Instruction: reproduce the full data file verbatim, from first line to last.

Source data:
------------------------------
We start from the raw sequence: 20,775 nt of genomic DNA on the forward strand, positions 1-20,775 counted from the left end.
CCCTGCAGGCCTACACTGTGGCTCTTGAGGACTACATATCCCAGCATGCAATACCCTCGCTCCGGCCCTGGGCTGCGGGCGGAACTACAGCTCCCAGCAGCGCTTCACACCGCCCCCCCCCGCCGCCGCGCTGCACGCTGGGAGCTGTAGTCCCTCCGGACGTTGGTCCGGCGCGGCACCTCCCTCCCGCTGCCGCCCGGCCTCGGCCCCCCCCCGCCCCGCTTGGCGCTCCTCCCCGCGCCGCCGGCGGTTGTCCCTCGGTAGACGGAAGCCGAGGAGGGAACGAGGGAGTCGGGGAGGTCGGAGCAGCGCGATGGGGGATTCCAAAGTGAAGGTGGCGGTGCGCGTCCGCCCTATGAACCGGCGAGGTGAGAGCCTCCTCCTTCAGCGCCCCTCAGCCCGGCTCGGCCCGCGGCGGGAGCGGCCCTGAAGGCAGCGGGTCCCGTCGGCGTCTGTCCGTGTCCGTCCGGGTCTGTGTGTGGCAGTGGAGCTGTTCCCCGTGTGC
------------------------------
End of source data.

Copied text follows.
We start from the raw sequence: 20,775 nt of genomic DNA on the forward strand, positions 1-20,775 counted from the left end.
CCCTGCAGGCCTACACTGTGGCTCTTGAGGACTACATATCCCAGCATGCAATACCCTCGCTCCGGCCCTGGGCTGCGGGCGGAACTACAGCTCCCAGCAGCGCTTCACACCGCCCCCCCCCGCCGCCGCGCTGCACGCTGGGAGCTGTAGTCCCTCCGGACGTTGGTCCGGCGCGGCACCTCCCTCCCGCTGCCGCCCGGCCTCGGCCCCCCCCCGCCCCGCTTGGCGCTCCTCCCCGCGCCGCCGGCGGTTGTCCCTCGGTAGACGGAAGCCGAGGAGGGAACGAGGGAGTCGGGGAGGTCGGAGCAGCGCGATGGGGGATTCCAAAGTGAAGGTGGCGGTGCGCGTCCGCCCTATGAACCGGCGAGGTGAGAGCCTCCTCCTTCAGCGCCCCTCAGCCCGGCTCGGCCCGCGGCGGGAGCGGCCCTGAAGGCAGCGGGTCCCGTCGGCGTCTGTCCGTGTCCGTCCGGGTCTGTGTGTGGCAGTGGAGCTGTTCCCCGTGTGC